Does he hurt people’s feelings? Sure. Does he make his opponents mad? Sure. But he’s doing almost all of those things with words. I tend to focus on actions more than words. And when you look at his actual actions, what has he done that’s so awful? Not much. Moreover, I actually think a ton of his Tweets are actually tongue in cheek and pretty damn funny. How can you read Tweets where Trump says, “I’m, like, really smart,” and a “very stable genius” or the Little Rocketman lines directed at North Korea and not laugh?

Any objective analysis of his presidency has to return to things being pretty damn good right now in this country. I personally just wish he’d get Twitter taken away from him, read a teleprompter for the next three years, and decide not to run for reelection in 2020. But I don’t foresee any of that actually happening so I’ll be damned if I’m going to get that worked up about Trump’s Tweets on a daily basis.

They’re just glittering distractions for the media to chase and obsess over.

Mark writes:

“As somebody who works in the sports ticketing/hospitality industry I can tell you from a sales and dollar side, there has been a MASSIVE decline in the demand for tickets to NFL games and a very slow demand for this years Super Bowl in Minneapolis.  Now I am sure it will be met with “Yea well nobody wants to go to Minnesota in February!” but I can tell you as somebody who has been doing this for 16+ years, The Super Bowl in Detroit was a huge demand.  The demand for tickets is not only down in the secondary market but all you have to do is turn on the TV and see the huge swaths of empty seats and see that people are just not showing up.  On Christmas I had the Ravens game on and my wife even remarked “Why are there so many empty seats?” and she has not followed this as close as I have.  I can also tell you that when talking to corporate clients who entertain at these major sporting events, they are staying away from the NFL on all levels.   

My question for you is this: At what point does not only the NFL but the simplistic dullards who only see this through the lens of “EVERYBODY IS AGAINST US WON’T SOMEBODY THINK OF US!!!” realize exactly WHAT is slowly killing the one true golden goose of sports and try to make a change that goes to the root of the problem.  People come to sports for entertainment and the escape from the day to day REAL issues we face.  Not the made up world of faux racism that Michael Bennett lied about, but actual issues that happen and need addressed.  My fear is we have gone down such a path socially and sports-wise with the NFL that there is no return.  All the other leagues and college sports have avoided it and are thriving (see the NBA, NHL, NBA) and it seems lost on the NFL.  Ticket sales, attendance and ratings don’t lie. We all see the numbers and I can see the actual sales.  Will the foot stomping social warriors ever?”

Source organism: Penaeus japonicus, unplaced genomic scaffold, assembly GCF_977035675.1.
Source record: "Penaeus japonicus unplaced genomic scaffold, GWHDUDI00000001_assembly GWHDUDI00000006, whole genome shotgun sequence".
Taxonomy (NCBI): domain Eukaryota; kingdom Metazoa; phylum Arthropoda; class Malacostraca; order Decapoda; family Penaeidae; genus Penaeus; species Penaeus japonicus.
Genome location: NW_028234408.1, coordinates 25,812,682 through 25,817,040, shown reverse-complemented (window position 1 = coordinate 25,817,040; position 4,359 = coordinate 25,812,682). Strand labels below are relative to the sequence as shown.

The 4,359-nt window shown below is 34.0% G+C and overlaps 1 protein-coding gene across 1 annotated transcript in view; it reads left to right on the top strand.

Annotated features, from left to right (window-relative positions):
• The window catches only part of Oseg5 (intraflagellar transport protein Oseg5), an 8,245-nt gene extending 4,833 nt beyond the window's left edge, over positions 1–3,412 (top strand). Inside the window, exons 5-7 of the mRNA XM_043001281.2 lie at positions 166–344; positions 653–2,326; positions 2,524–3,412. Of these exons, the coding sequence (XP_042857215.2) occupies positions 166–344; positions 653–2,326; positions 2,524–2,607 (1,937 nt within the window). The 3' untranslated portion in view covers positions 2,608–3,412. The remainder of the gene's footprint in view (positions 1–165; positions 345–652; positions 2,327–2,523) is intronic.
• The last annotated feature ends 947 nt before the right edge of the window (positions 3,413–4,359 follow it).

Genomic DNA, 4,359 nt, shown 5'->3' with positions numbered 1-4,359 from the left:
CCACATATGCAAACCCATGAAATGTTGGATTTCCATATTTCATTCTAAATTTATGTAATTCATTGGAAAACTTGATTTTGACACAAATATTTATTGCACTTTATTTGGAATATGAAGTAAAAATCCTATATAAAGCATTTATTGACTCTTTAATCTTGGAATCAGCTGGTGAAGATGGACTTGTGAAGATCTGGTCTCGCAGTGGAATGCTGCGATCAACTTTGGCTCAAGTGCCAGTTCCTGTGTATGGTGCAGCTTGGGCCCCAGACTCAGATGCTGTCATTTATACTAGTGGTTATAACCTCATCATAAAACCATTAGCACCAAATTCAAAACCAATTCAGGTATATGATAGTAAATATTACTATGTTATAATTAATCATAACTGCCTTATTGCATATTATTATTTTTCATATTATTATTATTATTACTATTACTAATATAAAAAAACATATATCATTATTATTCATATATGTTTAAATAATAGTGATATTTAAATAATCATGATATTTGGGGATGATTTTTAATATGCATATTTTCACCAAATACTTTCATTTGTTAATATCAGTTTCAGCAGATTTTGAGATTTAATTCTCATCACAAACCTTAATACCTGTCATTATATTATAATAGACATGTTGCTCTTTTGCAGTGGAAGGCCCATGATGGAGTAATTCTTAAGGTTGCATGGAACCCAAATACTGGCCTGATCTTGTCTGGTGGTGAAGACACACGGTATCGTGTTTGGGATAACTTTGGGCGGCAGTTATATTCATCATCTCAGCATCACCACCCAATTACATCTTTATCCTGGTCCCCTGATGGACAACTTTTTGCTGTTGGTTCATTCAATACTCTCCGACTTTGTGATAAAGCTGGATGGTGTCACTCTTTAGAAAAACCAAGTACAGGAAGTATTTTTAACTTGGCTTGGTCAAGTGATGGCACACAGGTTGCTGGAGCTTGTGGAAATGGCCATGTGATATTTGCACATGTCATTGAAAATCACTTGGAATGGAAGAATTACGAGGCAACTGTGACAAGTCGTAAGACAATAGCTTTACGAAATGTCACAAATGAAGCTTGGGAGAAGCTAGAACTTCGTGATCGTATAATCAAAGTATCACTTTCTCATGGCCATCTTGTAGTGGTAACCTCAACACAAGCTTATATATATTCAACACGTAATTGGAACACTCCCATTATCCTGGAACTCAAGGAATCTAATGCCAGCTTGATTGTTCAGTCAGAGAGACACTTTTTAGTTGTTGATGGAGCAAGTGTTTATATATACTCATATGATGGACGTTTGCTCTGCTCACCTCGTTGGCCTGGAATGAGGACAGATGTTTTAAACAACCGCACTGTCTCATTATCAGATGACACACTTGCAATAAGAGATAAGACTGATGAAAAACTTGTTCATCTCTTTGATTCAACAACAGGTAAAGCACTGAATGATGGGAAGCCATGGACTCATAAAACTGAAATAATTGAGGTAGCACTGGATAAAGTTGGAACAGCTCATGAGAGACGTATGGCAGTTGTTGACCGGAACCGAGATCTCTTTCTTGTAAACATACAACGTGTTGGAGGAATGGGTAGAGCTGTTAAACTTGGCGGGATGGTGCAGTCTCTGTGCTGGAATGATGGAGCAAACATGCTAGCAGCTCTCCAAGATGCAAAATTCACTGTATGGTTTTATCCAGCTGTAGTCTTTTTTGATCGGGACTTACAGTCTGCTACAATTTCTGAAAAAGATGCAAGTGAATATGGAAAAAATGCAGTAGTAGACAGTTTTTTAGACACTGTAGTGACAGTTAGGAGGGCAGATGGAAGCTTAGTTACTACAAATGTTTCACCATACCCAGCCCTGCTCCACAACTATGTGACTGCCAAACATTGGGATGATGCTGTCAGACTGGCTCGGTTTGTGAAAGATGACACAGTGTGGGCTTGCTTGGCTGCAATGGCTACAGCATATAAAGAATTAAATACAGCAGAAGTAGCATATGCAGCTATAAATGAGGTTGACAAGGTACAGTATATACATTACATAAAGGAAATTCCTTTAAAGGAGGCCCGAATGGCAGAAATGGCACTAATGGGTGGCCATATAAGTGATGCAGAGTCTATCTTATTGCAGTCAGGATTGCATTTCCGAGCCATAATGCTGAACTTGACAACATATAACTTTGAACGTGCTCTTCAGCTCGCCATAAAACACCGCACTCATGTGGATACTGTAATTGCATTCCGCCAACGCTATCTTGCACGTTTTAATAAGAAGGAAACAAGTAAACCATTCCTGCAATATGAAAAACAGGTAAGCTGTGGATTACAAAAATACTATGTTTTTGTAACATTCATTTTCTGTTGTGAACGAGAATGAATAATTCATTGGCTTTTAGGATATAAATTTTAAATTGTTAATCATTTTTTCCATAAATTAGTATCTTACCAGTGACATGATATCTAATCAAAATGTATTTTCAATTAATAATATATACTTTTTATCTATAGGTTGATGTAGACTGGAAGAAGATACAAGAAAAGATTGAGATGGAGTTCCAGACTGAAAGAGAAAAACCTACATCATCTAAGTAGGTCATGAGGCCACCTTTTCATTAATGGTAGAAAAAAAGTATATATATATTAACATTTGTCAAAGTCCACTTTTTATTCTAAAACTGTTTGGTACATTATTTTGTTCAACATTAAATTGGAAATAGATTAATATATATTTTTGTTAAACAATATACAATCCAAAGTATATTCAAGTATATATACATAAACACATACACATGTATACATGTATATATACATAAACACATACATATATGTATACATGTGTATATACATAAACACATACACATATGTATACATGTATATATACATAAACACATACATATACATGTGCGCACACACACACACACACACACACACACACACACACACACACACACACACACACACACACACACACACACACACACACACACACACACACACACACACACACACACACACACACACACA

Today on AM Outkick we talked about the fact that you can get playoff tickets to every NFL stadium for $150 or less. You can go to the Steelers home playoff game for $75! That’s insane when you consider how diehard that fan base is. But given the fact you can get into every game, featuring home games for the Eagles and Vikings who haven’t won that much over the past several decades, that’s wild to me.

Combine that with the fact that NFL ratings are down nearly 20% off two years ago and playoff ratings were down 13% last week and I think anyone with an objective analysis of this situation has to acknowledge that the NFL’s brand has been severely damaged by the last two years of protests.

But here’s the deal, the vast majority of Americans have no business sense whatsoever. They think like employees not like business owners. If you show a business owner a 20% decline in business over the past two years, that owner will implement drastic changes to rectify this situation lest his company go bankrupt.

One of my top bits of career advice for everyone is to think like an owner not like an employee.